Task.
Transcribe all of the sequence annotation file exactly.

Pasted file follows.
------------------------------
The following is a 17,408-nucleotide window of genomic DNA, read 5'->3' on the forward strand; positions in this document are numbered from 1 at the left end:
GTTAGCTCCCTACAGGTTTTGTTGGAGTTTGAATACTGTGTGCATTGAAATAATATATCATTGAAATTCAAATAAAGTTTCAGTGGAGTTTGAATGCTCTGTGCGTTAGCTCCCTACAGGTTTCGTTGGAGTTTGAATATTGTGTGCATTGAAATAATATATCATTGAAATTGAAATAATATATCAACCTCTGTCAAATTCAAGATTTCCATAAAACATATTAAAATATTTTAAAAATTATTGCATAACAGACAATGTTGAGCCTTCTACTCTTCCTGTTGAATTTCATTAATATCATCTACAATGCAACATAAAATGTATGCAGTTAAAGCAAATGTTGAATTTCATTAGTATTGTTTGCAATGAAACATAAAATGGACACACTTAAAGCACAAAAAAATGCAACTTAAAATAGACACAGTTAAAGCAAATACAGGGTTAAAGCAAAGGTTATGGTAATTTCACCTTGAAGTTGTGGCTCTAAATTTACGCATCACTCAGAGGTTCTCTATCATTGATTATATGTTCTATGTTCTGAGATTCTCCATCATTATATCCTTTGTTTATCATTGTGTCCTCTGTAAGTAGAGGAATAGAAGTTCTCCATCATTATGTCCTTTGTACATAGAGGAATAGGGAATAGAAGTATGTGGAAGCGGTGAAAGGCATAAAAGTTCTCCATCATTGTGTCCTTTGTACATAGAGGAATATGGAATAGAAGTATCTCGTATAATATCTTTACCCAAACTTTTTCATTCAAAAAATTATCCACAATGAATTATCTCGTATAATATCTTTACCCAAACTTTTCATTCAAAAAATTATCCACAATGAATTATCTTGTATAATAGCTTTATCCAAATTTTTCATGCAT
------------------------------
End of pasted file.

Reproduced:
The following is a 17,408-nucleotide window of genomic DNA, read 5'->3' on the forward strand; positions in this document are numbered from 1 at the left end:
GTTAGCTCCCTACAGGTTTTGTTGGAGTTTGAATACTGTGTGCATTGAAATAATATATCATTGAAATTCAAATAAAGTTTCAGTGGAGTTTGAATGCTCTGTGCGTTAGCTCCCTACAGGTTTCGTTGGAGTTTGAATATTGTGTGCATTGAAATAATATATCATTGAAATTGAAATAATATATCAACCTCTGTCAAATTCAAGATTTCCATAAAACATATTAAAATATTTTAAAAATTATTGCATAACAGACAATGTTGAGCCTTCTACTCTTCCTGTTGAATTTCATTAATATCATCTACAATGCAACATAAAATGTATGCAGTTAAAGCAAATGTTGAATTTCATTAGTATTGTTTGCAATGAAACATAAAATGGACACACTTAAAGCACAAAAAAATGCAACTTAAAATAGACACAGTTAAAGCAAATACAGGGTTAAAGCAAAGGTTATGGTAATTTCACCTTGAAGTTGTGGCTCTAAATTTACGCATCACTCAGAGGTTCTCTATCATTGATTATATGTTCTATGTTCTGAGATTCTCCATCATTATATCCTTTGTTTATCATTGTGTCCTCTGTAAGTAGAGGAATAGAAGTTCTCCATCATTATGTCCTTTGTACATAGAGGAATAGGGAATAGAAGTATGTGGAAGCGGTGAAAGGCATAAAAGTTCTCCATCATTGTGTCCTTTGTACATAGAGGAATATGGAATAGAAGTATCTCGTATAATATCTTTACCCAAACTTTTTCATTCAAAAAATTATCCACAATGAATTATCTCGTATAATATCTTTACCCAAACTTTTCATTCAAAAAATTATCCACAATGAATTATCTTGTATAATAGCTTTATCCAAATTTTTCATGCAT